GLOBAL ECONOMY

IMF holds annual meeting in Latin America for first time since 1967

International Monetary Fund chief Christine Lagarde answers a question during a TV interview in Lima, Peru, Thursday, Oct. 8, 2015. The world's finance ministers and central bankers are in Lima for the joint annual meetings of the World Bank and IMF that run through Sunday. (AP Photo/Rodrigo Abd)

International Monetary Fund chief Christine Lagarde answers a question during a TV interview in Lima, Peru, Thursday, Oct. 8, 2015. The world's finance ministers and central bankers are in Lima for the joint annual meetings of the World Bank and IMF that run through Sunday. (AP Photo/Rodrigo Abd)

The last time the IMF held its annual meetings in Latin America, Ernesto "Che" Guevara was trying to spread Cuba's revolution throughout the hemisphere and much of the region was under the thumb of repressive dictatorships.

But as policy makers from around the world began arriving in Peru's capital Thursday, the ideological battles of the past appear to be fading.

In the five decades since their last annual meeting in the region, in Rio de Janeiro in 1967, the IMF and World Bank have loosened up on policy prescriptions that forced austerity on much of the hemisphere. And many governments, even some leftist ones like Bolivia and Ecuador that are hostile in rhetoric to the so-called Washington consensus, are pursuing relatively conventional economic policies that have dramatically improved the lives of the region's people.

"It's not the old Latin America; it's not the old IMF either," Christine Lagarde, the fund's managing director, told journalists Thursday. "The relationship is one of cooperation and partnership."

But the newfound openness could soon be tested if the IMF is called in to pick up the pieces left by crashing commodities prices.

William R. Rhodes, a former senior vice chairman of Citigroup who represented banks in negotiations over the debts of several then-delinquent governments in the 1980s, said no country in the region wants to seek the IMF's assistance.

"The saga of Argentina is still fresh in everyone's heads," he said, referring to the blame heaped on the IMF for its role in that country's 2001 debt default, which still haunts South America's second-largest economy.

Still, Rhodes said, some governments may have no choice, given the depth of the shock from the slowdown in China, which has depressed prices for Latin America's copper, oil and iron ore while fueling a stampede of foreign investment out of emerging markets. Pulled down by deep recessions in Brazil and Venezuela, the economies of Latin America and the Caribbean are expected to contract 0.3 percent this year, threatening to push many members of the region's new middle classes back into poverty.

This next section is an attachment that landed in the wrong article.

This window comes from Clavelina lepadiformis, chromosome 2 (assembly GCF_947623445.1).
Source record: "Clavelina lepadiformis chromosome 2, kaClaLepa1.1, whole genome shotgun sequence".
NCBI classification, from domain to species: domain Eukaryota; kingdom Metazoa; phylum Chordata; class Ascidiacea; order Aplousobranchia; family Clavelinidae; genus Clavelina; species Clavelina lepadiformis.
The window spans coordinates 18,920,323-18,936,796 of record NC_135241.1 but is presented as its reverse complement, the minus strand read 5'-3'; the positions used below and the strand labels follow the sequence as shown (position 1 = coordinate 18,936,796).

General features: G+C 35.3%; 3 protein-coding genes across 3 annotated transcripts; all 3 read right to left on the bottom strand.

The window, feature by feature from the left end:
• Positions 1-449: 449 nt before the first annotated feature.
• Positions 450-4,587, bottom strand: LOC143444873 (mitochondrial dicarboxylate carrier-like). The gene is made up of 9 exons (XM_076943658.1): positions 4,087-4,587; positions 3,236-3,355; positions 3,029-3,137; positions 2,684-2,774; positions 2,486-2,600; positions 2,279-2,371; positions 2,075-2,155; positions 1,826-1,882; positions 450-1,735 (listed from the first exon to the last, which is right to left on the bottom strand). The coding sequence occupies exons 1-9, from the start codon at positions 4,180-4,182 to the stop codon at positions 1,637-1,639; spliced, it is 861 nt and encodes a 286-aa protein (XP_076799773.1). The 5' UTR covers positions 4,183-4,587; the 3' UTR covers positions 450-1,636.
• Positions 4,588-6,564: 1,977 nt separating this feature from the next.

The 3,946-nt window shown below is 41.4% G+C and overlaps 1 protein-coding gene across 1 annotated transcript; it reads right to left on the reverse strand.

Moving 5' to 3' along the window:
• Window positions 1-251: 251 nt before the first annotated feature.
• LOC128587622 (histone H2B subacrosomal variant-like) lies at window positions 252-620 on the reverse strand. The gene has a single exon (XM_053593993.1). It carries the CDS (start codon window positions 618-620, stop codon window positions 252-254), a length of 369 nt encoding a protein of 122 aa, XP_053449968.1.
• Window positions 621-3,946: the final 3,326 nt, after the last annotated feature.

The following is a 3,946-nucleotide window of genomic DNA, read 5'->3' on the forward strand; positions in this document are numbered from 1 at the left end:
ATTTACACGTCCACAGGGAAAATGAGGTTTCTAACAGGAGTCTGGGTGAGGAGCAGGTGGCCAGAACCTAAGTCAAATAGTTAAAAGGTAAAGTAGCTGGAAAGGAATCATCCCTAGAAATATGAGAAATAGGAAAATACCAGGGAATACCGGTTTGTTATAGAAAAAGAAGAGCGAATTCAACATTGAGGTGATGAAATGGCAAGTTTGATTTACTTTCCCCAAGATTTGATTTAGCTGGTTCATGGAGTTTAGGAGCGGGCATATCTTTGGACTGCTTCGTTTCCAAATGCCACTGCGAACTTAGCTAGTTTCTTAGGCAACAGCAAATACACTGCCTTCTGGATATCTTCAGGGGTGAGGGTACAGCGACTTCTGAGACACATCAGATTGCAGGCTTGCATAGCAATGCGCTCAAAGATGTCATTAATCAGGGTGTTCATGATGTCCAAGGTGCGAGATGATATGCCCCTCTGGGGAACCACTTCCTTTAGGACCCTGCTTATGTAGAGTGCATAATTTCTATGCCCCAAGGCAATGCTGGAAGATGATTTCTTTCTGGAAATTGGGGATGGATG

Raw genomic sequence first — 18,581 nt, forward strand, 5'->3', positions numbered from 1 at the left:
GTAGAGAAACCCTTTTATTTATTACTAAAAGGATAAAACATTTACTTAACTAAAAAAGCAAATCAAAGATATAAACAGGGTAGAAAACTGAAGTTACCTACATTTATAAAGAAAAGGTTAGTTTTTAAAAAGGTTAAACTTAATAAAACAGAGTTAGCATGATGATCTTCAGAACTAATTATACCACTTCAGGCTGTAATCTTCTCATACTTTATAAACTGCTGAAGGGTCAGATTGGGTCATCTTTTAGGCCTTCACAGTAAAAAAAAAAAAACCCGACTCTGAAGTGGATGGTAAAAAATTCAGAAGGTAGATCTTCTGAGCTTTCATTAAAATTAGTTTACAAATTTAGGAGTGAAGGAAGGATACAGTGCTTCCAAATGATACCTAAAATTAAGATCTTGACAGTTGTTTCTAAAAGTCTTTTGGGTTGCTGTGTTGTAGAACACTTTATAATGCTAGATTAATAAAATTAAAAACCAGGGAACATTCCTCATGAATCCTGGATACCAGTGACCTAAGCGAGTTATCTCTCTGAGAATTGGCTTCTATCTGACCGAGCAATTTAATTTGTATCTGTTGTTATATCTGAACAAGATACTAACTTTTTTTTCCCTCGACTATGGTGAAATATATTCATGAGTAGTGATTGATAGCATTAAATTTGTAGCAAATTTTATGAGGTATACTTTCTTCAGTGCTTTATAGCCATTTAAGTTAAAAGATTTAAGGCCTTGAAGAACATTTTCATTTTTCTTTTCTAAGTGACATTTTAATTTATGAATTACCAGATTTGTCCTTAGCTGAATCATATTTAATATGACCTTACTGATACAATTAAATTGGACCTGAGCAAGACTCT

"All of these countries really thrived on the commodity boom, so it's going to take time to work out," said Rhodes, who lived in Venezuela for more than a decade and now heads a consulting firm bearing his name. "If they don't manage it well, it could get very tough because we're entering a period of slow global growth."

Signs of an impending crisis may already be emerging.

In Brazil, the region's largest economy, the currency recently plunged to a record low and unemployment jumped to a five-year peak, adding to political tensions behind mass street protests calling for President Dilma Rousseff's resignation. Venezuela's economy is forecast to shrink a whopping 10 percent this year as it copes with widespread shortages and the world's highest inflation, around 200 percent.

For now, the IMF is resisting any suggestion that it will be forced to clean up.

In the past 15 years, most Latin American governments have taken advantage of the bonanza to stockpile foreign currency reserves and lift domestic savings. Unlike the "Lost Decade" of the 1980s, when almost every nation in the hemisphere turned to the IMF to cope with the fallout from a borrowing binge fueled by high oil prices, today only three countries in the Western Hemisphere — Honduras, Jamaica and Grenada — depend on the IMF for financial assistance.

"We have a tough growth scenario," said Alejandro Werner, a former Mexican finance official who oversees the IMF's relations with Latin America. "But we're having a much less tougher financial environment than what we used to have in the past."

Werner said the IMF has also benefited from a more stable relationship, taking lessons learned from governments in Latin America, such as Chile's rainy day fund made up of windfall copper revenues or Mexico's and Brazil's direct cash transfers to the poor, and applying them in other parts of the world.

José Antonio Ocampo, a former Colombian finance minister who made history in 2012 by becoming the first non-American to seek the presidency of the World Bank, said flexible exchange rates and a deeper well of domestic savings in the majority of the region's economies will allow countries to weather a prolonged storm.

"And there's another big difference: It's called China," Ocampo said, adding that many financially strained governments can seek help from the Asian giant before turning to the IMF, as Ecuador and Venezuela already have done.

To be sure, plenty of governments in Latin America still quarrel with the IMF. Argentina hasn't allowed a review of its finances, as required by all IMF members, since 2006. It's a path Venezuela's socialist government has also pursued.

"First they suck your blood and then they take away the supply of oxygen," Venezuelan President Nicolás Maduro said in July of the IMF in support of Greece's fight with its creditors.

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